At this point, I realize that while this is a big improvement, there may be many more occurrences of slow finders in our test. So I defined what I was looking for: any time a waiting Capybara method reaches the timeout. In my opinion, if a Capybara finder hits the timeout, it should be replaced with either its double negative (like turning has_content to !has_no_content) for assertions or with a non-waiting finder for branches.

To do this, I made a little monkeypatch, which I later turned into a gem called capybara-slow_finder_errors:

module Capybara
  class SlowFinderError < CapybaraError; end
  module Node
    class Base
      def synchronize_with_timeout_error(seconds=Capybara.default_wait_time, options = {}, &block)
        start_time = Time.now
        synchronize_without_timeout_error(seconds, options, &block)
      rescue Capybara::ElementNotFound => e
        if Time.now-start_time > seconds
          raise SlowFinderError
        end
      end
      alias_method :synchronize_without_timeout_error, :synchronize
      alias_method :synchronize, :synchronize_with_timeout_error
    end
  end
end

We’re extending Capybara’s synchronize such that if it exceeds the timeout, it raises a Capybara::SlowFinderError which Capybara won’t catch and turn into a boolean (that’s what it does with ElementNotFound for many finders). Now, we just run our suite and follow every stack trace back to the offending code. Which is exactly what I did.

Results

When I started, the Cucumber suite ran in 9:30 (9 minutes, 30 seconds). After fixing all the slow finders, we got it down to 5:45, almost twice as fast!

One more thing

Previously, I had tried switching to Poltergeist (we were on Selenium) but didn’t see a speed improvement and also saw a few errors. Now that I had removed slow finders I had a hunch that Poltergeist would be worth it. At the very least, we could stop Firefox from popping up when we ran our tests (I know, I know, I can use a virtual framebuffer, but it’s still annoying).

I switched us over to Poltergeist (based on PhantomJS), and got a free speed boost! Now that the suite was actually running hard on the CPU, Poltergeist made a big difference. We went from 5:45 to 2:35! All in all, we went from 9:30 to 2:35, which is a speedup factor of x3.67!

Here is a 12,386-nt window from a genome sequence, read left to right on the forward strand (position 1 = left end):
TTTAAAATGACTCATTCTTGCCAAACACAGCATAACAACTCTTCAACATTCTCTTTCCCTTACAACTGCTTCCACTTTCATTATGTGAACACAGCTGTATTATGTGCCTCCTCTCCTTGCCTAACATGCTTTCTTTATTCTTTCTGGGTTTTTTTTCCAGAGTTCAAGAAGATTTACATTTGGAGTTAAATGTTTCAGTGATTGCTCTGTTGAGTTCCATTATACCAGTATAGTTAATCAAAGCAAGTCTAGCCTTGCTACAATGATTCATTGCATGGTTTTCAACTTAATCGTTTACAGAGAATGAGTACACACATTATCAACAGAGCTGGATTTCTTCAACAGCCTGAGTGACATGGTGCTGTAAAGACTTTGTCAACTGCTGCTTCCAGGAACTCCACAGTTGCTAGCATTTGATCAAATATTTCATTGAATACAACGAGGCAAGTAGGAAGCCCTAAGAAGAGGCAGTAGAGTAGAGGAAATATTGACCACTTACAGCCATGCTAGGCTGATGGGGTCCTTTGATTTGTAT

This is one of the tricky parts of performance improvements: sometimes certain bottlenecks are blocking other improvements from being worthwhile. That’s why you always have to fix the current bottleneck before a new performance tweak will have any effect.

So, with my caveat that it may not be your bottleneck, try out capybara-slow_finder_errors and see if you get any errors. At the very least, they’re worth investigating.

I’m continuing my quest to discover more ways to speed up Codeship‘s test suite, and I will have more tips soon! Capybara is supported out of the box on Codeship. If you’re interested you can learn more about it in our Codeship Ruby Documentation.

PS: If you liked this article you might also be interested in one of our free eBooks from our Codeship Resources Library. Download it here: Why Continuous Integration Is Important

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Join the Discussion

Leave us some comments on what you think about this topic or if you like to add something.

  • Wow, great write up on some easy low-hanging-fruit to improve test speeds. I’m upgrading several apps from older versions of Rails, and this will come in handy considering how often I’m running the test suites.

    • Nick Gauthier

      Thanks Chris!

  • Beautiful, cant wait to try this out at work tomorrow cos I know it will help speed my test suite up, I’ve been making the same mistake for years.

    • Nick Gauthier

      So have I. It’s really common! Let me know how it goes.

  • Micah Geisel